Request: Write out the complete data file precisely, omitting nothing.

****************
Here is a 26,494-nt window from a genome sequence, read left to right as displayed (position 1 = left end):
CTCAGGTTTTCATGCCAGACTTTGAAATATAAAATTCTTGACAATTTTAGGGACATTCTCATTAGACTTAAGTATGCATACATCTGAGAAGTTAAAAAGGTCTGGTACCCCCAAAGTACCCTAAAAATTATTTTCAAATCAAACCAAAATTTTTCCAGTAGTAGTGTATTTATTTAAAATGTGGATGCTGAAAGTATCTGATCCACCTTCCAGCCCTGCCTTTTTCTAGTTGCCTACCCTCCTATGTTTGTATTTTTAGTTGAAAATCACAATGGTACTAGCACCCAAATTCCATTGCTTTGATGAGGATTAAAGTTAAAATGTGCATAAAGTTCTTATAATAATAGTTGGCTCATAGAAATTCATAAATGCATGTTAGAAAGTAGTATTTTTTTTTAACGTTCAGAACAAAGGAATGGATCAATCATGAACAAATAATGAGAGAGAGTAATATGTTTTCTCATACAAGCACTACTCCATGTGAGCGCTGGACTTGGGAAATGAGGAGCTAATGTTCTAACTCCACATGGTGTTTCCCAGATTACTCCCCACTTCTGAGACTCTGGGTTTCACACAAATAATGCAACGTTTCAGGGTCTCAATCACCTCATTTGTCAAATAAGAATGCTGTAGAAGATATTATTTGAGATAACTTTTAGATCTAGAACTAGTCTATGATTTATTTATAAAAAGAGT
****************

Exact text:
Here is a 26,494-nt window from a genome sequence, read left to right as displayed (position 1 = left end):
CTCAGGTTTTCATGCCAGACTTTGAAATATAAAATTCTTGACAATTTTAGGGACATTCTCATTAGACTTAAGTATGCATACATCTGAGAAGTTAAAAAGGTCTGGTACCCCCAAAGTACCCTAAAAATTATTTTCAAATCAAACCAAAATTTTTCCAGTAGTAGTGTATTTATTTAAAATGTGGATGCTGAAAGTATCTGATCCACCTTCCAGCCCTGCCTTTTTCTAGTTGCCTACCCTCCTATGTTTGTATTTTTAGTTGAAAATCACAATGGTACTAGCACCCAAATTCCATTGCTTTGATGAGGATTAAAGTTAAAATGTGCATAAAGTTCTTATAATAATAGTTGGCTCATAGAAATTCATAAATGCATGTTAGAAAGTAGTATTTTTTTTTAACGTTCAGAACAAAGGAATGGATCAATCATGAACAAATAATGAGAGAGAGTAATATGTTTTCTCATACAAGCACTACTCCATGTGAGCGCTGGACTTGGGAAATGAGGAGCTAATGTTCTAACTCCACATGGTGTTTCCCAGATTACTCCCCACTTCTGAGACTCTGGGTTTCACACAAATAATGCAACGTTTCAGGGTCTCAATCACCTCATTTGTCAAATAAGAATGCTGTAGAAGATATTATTTGAGATAACTTTTAGATCTAGAACTAGTCTATGATTTATTTATAAAAAGAGT